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OBGYN.net Conference Coveragefrom International Symposium on Intrapartum Surveillance (ISIS)5th Meeting - Stockholm, Sweden - June, 1999
Dr. van der Slikke: "We're here at the Sheraton in Stockholm with Lennart Nordstrom and Jason Gardosi at the ISIS Conference. You're the hosts of this conference - Lennart, would you tell us something about how the conference is going?"
Dr. Nordstrom: "We've had the first day of the conference, which is a two-day conference. So far, we've gotten a very good response from the audience. It's invited speakers from all over the world, and we tried to cover most of the issues on intrapartum monitoring and the new development, and so far, I feel happy myself."
Dr. van der Slikke: "The symbol ISIS - what does it stand for, the name - ISIS?"
Dr. Nordstrom: "ISIS is an abbreviation for International Symposium on Intrapartum Surveillance, which actually covers the field of fetus surveillance during labor."
Dr. van der Slikke: "You told us you have a two-day symposium, but you had one day. I think it was rather successful with the CTG course - master course - you called it. Why did you call it a master course?"
Dr. Nordstrom: "This is the first master class on CTG, and when Jason and myself discussed the program, we realized that we had availability to all the experts in the world - the best experts in the world in the field of CTG. So we thought it would be advisable to use them and to share their knowledge when they were here; so we arranged the one-day course on CTG."
Dr. van der Slikke: "You're a master yourself, I may say so. Did you learn anything that day?"
Dr. Nordstrom: "Yes, you always learn something when you meet colleagues with the very best knowledge in the world, and I feel I'm lucky myself to be the organizer to share their knowledge, and to have the possibility of them speaking in all the informal meetings around here."
Dr. van der Slikke: "Can you imagine the most important things we've addressed today?"
Dr. Nordstrom: "We tried to cover different fields, both in knowledge of follow-up, as well as technology, and updating the research frontiers. When looking into the new methodologies, it's a long way from development to clinical practice, but we're still getting more and more evidence where to go, which are the possibilities, and which are the pitfalls in the research."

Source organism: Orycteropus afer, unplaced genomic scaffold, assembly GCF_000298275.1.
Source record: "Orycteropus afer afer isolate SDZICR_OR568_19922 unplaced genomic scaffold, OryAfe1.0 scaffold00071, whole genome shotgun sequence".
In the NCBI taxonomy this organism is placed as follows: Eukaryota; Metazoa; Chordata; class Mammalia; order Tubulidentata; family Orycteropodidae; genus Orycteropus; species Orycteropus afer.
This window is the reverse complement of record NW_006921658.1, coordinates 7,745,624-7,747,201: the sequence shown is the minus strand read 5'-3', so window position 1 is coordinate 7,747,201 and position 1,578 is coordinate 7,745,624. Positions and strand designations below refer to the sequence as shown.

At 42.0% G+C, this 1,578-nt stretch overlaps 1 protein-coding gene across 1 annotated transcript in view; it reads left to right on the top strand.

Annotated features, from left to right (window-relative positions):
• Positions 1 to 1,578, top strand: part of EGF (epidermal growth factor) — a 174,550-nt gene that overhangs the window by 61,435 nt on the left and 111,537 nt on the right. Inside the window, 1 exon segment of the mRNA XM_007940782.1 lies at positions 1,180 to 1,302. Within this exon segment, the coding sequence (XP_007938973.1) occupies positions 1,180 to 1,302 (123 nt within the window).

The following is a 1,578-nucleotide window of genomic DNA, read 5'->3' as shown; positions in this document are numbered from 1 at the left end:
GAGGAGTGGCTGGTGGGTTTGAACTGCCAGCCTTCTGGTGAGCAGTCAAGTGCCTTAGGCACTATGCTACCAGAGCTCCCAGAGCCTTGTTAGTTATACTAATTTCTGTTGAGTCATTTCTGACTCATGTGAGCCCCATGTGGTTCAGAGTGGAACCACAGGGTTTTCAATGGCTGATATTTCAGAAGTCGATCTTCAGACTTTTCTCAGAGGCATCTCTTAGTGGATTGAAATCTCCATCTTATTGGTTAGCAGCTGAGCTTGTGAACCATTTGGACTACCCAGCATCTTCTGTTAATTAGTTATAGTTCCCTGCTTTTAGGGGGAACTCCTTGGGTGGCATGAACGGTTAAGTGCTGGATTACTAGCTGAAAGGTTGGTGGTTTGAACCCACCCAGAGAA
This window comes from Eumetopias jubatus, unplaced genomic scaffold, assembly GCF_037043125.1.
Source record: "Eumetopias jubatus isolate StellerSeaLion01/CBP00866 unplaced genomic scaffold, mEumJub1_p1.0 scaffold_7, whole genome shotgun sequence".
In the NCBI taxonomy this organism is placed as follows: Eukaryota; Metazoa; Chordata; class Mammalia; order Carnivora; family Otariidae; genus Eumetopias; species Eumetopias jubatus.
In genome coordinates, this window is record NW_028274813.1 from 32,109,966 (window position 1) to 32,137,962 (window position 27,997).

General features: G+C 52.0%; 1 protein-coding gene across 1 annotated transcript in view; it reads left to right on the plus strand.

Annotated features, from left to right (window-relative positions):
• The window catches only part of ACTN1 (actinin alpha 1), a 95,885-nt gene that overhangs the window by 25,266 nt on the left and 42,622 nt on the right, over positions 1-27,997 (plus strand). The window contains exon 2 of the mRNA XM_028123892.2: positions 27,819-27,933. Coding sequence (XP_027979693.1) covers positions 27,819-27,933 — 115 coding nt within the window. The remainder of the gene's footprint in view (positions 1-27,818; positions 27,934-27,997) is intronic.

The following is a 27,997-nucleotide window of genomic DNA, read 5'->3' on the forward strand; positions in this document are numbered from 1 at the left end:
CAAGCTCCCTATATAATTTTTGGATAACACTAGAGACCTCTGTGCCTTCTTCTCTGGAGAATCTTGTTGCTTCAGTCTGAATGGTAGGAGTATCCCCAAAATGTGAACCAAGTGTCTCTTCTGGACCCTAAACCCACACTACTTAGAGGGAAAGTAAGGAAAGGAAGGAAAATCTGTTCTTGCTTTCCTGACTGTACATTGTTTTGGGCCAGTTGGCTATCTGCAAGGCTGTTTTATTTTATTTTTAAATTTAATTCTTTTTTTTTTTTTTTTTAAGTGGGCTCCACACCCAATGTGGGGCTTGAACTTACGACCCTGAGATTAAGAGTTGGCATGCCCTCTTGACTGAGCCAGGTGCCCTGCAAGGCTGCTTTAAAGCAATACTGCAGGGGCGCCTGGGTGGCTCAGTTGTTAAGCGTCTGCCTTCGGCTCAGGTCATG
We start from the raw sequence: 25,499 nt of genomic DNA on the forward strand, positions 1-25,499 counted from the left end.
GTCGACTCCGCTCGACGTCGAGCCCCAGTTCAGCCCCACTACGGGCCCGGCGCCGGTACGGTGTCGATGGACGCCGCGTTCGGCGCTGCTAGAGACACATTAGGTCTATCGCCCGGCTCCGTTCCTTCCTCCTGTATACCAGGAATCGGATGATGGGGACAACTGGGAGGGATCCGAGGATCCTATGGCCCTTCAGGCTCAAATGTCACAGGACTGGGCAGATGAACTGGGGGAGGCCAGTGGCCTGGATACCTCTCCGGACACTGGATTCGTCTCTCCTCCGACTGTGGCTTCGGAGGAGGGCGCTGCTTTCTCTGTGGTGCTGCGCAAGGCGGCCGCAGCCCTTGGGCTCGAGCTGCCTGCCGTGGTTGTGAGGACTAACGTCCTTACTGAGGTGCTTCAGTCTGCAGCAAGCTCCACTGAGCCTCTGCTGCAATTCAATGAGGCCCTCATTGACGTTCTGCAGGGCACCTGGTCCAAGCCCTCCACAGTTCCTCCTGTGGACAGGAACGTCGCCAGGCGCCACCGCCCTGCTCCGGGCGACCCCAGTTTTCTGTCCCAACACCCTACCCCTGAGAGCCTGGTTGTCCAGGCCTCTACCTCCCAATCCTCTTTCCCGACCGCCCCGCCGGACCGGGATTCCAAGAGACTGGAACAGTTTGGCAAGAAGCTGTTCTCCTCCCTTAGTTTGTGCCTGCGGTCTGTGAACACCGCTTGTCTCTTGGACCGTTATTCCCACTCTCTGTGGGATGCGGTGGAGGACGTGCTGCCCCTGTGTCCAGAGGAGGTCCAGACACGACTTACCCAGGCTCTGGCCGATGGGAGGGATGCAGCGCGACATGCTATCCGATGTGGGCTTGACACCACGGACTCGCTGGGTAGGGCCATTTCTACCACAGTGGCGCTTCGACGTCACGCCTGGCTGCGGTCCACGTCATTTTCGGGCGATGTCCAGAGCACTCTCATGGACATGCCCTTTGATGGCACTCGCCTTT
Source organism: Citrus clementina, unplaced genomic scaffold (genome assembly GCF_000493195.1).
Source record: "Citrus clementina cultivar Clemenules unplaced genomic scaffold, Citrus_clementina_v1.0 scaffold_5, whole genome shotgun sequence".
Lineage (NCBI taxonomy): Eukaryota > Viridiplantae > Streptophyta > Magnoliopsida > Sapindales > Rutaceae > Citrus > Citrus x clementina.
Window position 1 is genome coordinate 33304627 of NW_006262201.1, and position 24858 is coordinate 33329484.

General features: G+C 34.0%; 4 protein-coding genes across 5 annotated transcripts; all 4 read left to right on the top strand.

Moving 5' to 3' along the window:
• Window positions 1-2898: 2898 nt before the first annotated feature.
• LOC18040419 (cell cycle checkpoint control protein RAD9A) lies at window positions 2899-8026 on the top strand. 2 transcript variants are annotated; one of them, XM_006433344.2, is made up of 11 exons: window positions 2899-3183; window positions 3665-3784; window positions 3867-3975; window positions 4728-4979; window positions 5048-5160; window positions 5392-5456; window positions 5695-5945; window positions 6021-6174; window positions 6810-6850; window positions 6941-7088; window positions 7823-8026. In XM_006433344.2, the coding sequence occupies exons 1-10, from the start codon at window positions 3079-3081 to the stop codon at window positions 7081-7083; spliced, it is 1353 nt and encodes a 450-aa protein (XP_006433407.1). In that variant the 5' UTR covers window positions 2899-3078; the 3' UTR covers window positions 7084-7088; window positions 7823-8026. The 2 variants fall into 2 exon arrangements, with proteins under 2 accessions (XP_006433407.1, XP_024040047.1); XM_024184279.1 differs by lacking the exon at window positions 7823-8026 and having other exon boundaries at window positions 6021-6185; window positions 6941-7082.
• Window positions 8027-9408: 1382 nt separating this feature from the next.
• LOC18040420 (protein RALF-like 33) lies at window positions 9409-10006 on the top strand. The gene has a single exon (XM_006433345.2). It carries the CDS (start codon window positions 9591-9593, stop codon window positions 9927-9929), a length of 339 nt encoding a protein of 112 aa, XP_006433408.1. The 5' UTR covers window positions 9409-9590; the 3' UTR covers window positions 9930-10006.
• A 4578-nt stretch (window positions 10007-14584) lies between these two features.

Dr. van der Slikke: "Thank you very much. It's already the fifth one - the fifth ISIS - can you, Jason, tell us something about the history of ISIS?"
Dr. Gardosi: "We started on the first meeting in 1990, and this is the fifth one, as you said, since then. Really the initial plan and the interest was to look at the new technologies on monitoring during labor, and there were a whole number of technologies, such as: ECG wave form analysis, fetoscopy, pulsoximetry - which were being presented. There was excitement about the potential of some of these technologies, and the meeting was put together with putting these into the context of the possible future role for intrapartum monitoring. Then the interesting things happened over the next few meetings, more and more skeptical and critical approaches were taken towards examining the promise and the current state of the technology, much debate and discussion was had on whether or not they are ready to be introduced into clinical practice. Then over the next, perhaps, meeting or two - more and more we realized that there was also some short comings in the interpretation of the current technology which we have, which is the fetal heart rate monitoring and uterine pressure monitoring - or the topogragh. This is why, as Lennart said earlier on, we have decided at this meeting to put a special emphasis on the teaching and the discussion of the merits of CTG monitoring - where we are today. This was a master class because this was addressed to people who were really using this and have had further information and experience, and we wanted to sort of see, how we can even further improve the application of the technology that we have today. The general standard of these meetings have always placed a great emphasis on discussion, critical evaluation, and interaction from the floor, from people who are essentially really quite interested in the general area of monitoring during labor. That's why I think it's great fun for everybody involved because it's very interactive, and I think as medicine, we all learn a lot from this interaction."
Dr. van der Slikke: "Yes. Is it already decided where the next ISIS will be?"
Dr. Gardosi: "Yes, we are planning the next ISIS back where it started in England, and we're not quite sure which particular city, but it will be organized by Professor Arulkumaran and myself. We already have some ideas on which way this is going and evolving, and I think the next year or two will see. I think, us putting together this sort of program, that will continue the logical progress of these meetings and exploring issues relating to intrapartum care."
Dr. van der Slikke: "Thank you very much."
Dr. Gardosi: "Thank you."
Dr. Nordstrom: "Thank you."